Idea - move Alta Danish church to SL exhibit
Negotiations are wrapping up on a positive note for the relocation of the landmark Buena Vista County Historical Society's Prairie Heritage exhibit, which will apparently soon be displaced by the Project Awaysis destination park development.
After examining various alternative sites for the exhibit, which includes a classic one-room schoolhouse and a log home, a compromise is under discussion that would move the buildings to a site just north of the municipal campgrounds, where a steel shelter house is planned for removal.
"I think that it is the best possible solution. Being so near the golf course and the visitors at the campground, we should be in a good location to have a better chance to attract more people," said Mel Grundmeier, acting Historical Society Board president.
"Awaysis is a big project for the city, and we probably need to go along with the program," Grundmeier said.
He notes that not everyone on the board is in favor of moving the historical buildings. "There are probably as many different opinions as there are people on our board," he said. "Some are really against going anywhere else with the buildings."
There was some discord when the city first proposed moving the buildings, and more distant sites such as Frank Starr Park, Radio Park and the middle school area were being looked at.
"Having a location near the campground is a better option, and I think it could work out well for everyone," Grundmeier said.
According to Historical Society officials, the city is offering to pick up the tab for the move, which Grundmeier guesses could cost $10,000-12,000. A timetable for moving the buildings has not been set, with attention currently focused on wrapping up the various funding sources needed for Awaysis, including a bond issue election likely for early 2005. If all is successful, a portion of Sunrise Park Road in the area of the historical exhibit would be among the first stages of Awaysis construction.
A proposed lodge hotel will be located in the area where the Harbor House, Kolb Gardens and historical landmarks now sit. Plans also call for the Kolb Gardens to be moved, closer to the new Great Lawn development.
Grundmeier said the log home and school building, a century old, have been maintained in excellent structural condition, and as long as an experienced moving company is retained, they should endure a short move with few problems. The city has also agreed to provide some dirt work to the site in advance to provide a good foundation for the development.
The historical society is in the process of determining if its stone sign could be moved. It is not known if the "prairie garden" development could be included at the new site. It was added to the historical display a few years ago when the Buena Vista Regional Medical Center expanded, to preserve plantings from "Bessy's Garden," a well-known spot once tended by a hospital neighbor. "We just don't know - some people on the parks board seem to think the garden is an eyesore as it is," Grundmeier said.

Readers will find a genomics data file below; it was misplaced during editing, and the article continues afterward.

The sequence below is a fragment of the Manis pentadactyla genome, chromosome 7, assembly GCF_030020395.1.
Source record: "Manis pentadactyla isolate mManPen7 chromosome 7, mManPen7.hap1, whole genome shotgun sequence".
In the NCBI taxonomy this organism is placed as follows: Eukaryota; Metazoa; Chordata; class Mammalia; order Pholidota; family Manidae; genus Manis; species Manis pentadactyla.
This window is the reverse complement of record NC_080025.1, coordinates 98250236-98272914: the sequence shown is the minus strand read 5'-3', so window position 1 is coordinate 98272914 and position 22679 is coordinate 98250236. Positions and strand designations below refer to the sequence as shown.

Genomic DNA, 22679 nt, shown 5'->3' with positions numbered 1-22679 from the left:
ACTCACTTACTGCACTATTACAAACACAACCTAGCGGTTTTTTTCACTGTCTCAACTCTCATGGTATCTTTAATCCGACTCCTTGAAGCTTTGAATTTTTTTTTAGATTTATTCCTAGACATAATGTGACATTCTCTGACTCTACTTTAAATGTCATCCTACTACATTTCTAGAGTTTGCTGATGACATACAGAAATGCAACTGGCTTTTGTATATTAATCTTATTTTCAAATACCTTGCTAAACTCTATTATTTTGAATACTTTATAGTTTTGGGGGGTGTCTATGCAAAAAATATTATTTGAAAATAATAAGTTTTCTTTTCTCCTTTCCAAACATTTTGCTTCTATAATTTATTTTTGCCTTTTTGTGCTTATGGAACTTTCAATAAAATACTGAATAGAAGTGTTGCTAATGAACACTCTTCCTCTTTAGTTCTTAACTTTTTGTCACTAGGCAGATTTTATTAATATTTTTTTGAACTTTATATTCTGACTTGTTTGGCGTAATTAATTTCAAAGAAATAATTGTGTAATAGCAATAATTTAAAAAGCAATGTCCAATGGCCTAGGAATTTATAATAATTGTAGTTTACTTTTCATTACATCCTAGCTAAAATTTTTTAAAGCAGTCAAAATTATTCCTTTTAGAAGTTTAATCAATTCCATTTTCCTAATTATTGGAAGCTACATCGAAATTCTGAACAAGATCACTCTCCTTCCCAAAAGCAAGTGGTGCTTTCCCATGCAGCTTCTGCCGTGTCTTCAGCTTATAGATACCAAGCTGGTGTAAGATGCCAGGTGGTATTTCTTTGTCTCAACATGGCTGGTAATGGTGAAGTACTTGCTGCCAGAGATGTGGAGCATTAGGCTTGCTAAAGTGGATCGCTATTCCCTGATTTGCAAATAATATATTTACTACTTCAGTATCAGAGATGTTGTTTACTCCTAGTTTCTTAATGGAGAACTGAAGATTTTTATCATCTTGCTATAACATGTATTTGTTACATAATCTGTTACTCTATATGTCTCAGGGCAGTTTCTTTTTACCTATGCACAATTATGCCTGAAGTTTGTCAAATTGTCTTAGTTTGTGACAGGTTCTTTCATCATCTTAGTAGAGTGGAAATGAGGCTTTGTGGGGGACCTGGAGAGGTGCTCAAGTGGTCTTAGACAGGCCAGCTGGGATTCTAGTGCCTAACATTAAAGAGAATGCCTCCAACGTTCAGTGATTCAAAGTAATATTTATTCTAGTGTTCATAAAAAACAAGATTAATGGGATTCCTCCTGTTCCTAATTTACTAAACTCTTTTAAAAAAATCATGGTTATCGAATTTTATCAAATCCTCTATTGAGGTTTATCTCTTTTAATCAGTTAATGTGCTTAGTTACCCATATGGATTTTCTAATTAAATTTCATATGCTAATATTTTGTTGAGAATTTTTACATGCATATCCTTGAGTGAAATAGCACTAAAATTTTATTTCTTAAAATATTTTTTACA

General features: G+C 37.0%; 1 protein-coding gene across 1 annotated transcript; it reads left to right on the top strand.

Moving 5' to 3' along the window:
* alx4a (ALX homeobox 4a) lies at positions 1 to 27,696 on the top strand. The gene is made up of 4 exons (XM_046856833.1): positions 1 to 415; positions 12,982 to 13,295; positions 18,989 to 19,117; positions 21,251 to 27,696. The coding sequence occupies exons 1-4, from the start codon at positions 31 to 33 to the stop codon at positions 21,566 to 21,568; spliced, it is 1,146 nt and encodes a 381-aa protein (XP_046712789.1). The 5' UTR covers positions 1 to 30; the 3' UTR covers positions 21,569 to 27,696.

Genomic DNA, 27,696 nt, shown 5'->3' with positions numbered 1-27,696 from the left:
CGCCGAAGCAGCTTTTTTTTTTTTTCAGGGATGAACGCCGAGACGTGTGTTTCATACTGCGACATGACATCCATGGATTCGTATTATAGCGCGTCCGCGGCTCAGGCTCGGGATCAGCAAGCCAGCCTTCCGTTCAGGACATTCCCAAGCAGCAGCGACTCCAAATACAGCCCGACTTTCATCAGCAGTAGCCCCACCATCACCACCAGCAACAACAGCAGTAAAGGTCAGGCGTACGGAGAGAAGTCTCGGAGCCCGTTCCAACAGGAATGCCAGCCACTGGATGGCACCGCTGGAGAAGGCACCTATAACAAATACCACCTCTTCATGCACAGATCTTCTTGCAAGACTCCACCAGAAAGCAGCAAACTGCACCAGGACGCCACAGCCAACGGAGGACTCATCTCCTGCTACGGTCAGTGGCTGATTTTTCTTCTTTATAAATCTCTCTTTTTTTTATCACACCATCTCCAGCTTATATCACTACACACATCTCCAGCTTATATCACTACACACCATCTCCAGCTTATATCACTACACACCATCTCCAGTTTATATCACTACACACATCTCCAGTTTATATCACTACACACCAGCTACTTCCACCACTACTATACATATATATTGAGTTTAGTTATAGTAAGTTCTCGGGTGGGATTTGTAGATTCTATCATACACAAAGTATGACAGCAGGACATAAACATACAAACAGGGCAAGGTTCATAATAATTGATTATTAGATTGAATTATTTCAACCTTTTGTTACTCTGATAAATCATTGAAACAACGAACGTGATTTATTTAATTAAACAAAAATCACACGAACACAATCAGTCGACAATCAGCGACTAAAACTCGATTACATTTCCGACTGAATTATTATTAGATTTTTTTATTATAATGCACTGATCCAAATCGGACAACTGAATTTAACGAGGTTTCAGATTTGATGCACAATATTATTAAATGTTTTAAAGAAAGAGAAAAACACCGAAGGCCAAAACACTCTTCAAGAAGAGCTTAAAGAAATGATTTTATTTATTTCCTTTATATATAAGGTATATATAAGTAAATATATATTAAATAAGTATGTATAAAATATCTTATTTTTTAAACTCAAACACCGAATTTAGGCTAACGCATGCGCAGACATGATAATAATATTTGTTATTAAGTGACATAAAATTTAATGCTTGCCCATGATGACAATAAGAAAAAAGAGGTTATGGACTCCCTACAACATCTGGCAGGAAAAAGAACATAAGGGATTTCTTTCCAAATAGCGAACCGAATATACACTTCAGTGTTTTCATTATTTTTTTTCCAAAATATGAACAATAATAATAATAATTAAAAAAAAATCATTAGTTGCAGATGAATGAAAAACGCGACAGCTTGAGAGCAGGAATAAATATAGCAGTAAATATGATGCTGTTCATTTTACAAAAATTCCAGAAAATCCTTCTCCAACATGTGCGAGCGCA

Historical Society Issues
The historical society has not yet discussed the possibilities of expanding their exhibit or adding hours for public tours if the new site is realized, although those are possibilities. "We haven't heard for certain how much space we would have," he said.
The public has shown an interest in expanded hours for the society's historical locations, he said, especially for added weekend open hours at the main museum on West 5th Street, which is under consideration.
Also, after a long absence for study and display elsewhere, the Society's priceless collection of Mill Creek Native American artifacts are due to be returned to Storm Lake. Liberty Foods has donated upscale display cases that may be used to show off the collection at the museum, gathered many years ago by a well-known local archeologist. The Historical Society is in the process of deciding a theme for the coming year, which may center around the Native American artifacts.
Grundmeier is filling in as board president for Marge Neulieb, who recently suffered a heart-related illness. Neulieb will continue on the historical society board, and the group plans a new election of officers in January.
Preserving Alta's Danish Church
If the Prairie Heritage Exhibit is moved, some area residents would like to see it expanded to include the Danish Church that still stands on its original site in Alta.
The church dates to 1874, and although it has only been used for storage for many years, it is in "amazingly good shape," according to historical society members who had the chance to inspect the church.
"It still has its embossed metal features, and it is an important landmark that would be a shame to see just deteriorate," said Mel Grundmeier of the BV Historical Society.
The Society board has not taken any action on the idea, but if it is approved, the board could open negotiations in hopes of having the church donated. They could then approach Danish groups in Newell and other area communities to contribute toward the cost of moving the church to Storm Lake for restoration and opening as a museum near the log house and Elk Center Schoolhouse.